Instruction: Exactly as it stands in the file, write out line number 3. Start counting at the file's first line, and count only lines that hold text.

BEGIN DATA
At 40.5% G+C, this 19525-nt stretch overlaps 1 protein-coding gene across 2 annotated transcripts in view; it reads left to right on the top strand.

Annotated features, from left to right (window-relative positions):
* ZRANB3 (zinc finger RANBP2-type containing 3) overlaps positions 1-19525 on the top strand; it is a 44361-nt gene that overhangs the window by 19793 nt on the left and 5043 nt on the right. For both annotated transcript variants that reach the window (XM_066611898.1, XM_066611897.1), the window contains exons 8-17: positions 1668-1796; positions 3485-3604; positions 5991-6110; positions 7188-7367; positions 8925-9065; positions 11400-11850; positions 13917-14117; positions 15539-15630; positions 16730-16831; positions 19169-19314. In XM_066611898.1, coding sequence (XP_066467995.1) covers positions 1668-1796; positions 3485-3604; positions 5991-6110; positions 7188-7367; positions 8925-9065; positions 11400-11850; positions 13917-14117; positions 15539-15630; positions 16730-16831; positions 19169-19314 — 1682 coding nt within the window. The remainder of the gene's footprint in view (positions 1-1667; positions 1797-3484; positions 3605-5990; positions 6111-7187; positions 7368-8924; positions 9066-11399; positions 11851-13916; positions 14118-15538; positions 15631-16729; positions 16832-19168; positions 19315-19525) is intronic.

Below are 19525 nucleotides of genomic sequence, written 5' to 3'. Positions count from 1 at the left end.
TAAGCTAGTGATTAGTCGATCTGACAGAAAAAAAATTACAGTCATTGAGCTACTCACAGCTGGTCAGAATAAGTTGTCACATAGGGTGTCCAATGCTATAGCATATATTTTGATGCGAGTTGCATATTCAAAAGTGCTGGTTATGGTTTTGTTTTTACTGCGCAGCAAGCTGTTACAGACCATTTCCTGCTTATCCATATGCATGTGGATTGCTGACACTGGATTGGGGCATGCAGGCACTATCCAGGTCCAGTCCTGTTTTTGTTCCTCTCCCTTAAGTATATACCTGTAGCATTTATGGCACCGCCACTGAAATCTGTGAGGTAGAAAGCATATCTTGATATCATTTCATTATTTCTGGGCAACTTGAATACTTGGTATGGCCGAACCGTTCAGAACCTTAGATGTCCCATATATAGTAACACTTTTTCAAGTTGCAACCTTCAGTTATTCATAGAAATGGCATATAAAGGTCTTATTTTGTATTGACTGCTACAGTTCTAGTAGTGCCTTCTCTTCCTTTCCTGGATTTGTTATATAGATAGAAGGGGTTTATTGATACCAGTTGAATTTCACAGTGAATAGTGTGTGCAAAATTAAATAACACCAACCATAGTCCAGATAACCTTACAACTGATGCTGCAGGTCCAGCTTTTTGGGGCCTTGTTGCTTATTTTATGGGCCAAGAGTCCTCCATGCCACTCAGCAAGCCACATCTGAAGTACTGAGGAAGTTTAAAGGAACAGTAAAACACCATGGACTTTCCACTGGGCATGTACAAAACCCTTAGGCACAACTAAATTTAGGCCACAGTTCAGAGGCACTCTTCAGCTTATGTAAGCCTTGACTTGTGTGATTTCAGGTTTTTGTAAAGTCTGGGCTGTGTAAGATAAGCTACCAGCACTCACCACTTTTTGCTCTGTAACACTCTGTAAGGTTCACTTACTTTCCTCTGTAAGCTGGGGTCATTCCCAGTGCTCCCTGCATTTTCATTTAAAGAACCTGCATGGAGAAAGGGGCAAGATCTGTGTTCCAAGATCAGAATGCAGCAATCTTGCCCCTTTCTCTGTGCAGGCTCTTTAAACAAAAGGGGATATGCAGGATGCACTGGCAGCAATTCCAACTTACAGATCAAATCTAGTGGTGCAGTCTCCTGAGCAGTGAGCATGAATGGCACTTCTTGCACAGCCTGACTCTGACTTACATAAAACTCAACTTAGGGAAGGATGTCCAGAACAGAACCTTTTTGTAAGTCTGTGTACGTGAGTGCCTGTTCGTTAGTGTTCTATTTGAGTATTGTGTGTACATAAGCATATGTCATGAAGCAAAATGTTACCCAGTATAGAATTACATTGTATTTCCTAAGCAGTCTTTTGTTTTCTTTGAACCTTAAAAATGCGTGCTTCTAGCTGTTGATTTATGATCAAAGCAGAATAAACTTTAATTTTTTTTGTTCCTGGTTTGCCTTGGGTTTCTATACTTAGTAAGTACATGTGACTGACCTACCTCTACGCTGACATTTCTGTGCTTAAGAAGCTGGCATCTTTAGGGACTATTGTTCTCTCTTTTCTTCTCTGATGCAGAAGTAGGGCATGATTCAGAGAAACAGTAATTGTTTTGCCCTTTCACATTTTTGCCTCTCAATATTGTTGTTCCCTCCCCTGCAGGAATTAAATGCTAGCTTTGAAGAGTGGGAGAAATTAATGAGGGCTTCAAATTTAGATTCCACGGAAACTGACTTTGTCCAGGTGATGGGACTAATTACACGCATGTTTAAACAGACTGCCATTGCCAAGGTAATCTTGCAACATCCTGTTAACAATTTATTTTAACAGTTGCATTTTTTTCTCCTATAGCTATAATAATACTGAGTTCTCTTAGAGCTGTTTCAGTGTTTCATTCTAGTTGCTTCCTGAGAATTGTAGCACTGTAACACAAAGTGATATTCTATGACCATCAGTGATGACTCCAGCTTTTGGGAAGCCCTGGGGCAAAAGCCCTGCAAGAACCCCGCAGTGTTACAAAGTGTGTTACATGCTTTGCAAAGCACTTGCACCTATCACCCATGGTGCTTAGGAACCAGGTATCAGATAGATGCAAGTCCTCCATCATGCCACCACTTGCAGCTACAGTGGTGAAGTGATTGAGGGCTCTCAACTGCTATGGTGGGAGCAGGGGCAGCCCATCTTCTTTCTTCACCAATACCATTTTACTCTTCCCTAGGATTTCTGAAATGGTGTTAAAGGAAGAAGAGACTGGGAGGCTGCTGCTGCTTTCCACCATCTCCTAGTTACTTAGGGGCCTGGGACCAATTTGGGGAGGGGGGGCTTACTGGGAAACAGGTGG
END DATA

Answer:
* ZRANB3 (zinc finger RANBP2-type containing 3) overlaps positions 1-19525 on the top strand; it is a 44361-nt gene that overhangs the window by 19793 nt on the left and 5043 nt on the right. For both annotated transcript variants that reach the window (XM_066611898.1, XM_066611897.1), the window contains exons 8-17: positions 1668-1796; positions 3485-3604; positions 5991-6110; positions 7188-7367; positions 8925-9065; positions 11400-11850; positions 13917-14117; positions 15539-15630; positions 16730-16831; positions 19169-19314. In XM_066611898.1, coding sequence (XP_066467995.1) covers positions 1668-1796; positions 3485-3604; positions 5991-6110; positions 7188-7367; positions 8925-9065; positions 11400-11850; positions 13917-14117; positions 15539-15630; positions 16730-16831; positions 19169-19314 — 1682 coding nt within the window. The remainder of the gene's footprint in view (positions 1-1667; positions 1797-3484; positions 3605-5990; positions 6111-7187; positions 7368-8924; positions 9066-11399; positions 11851-13916; positions 14118-15538; positions 15631-16729; positions 16832-19168; positions 19315-19525) is intronic.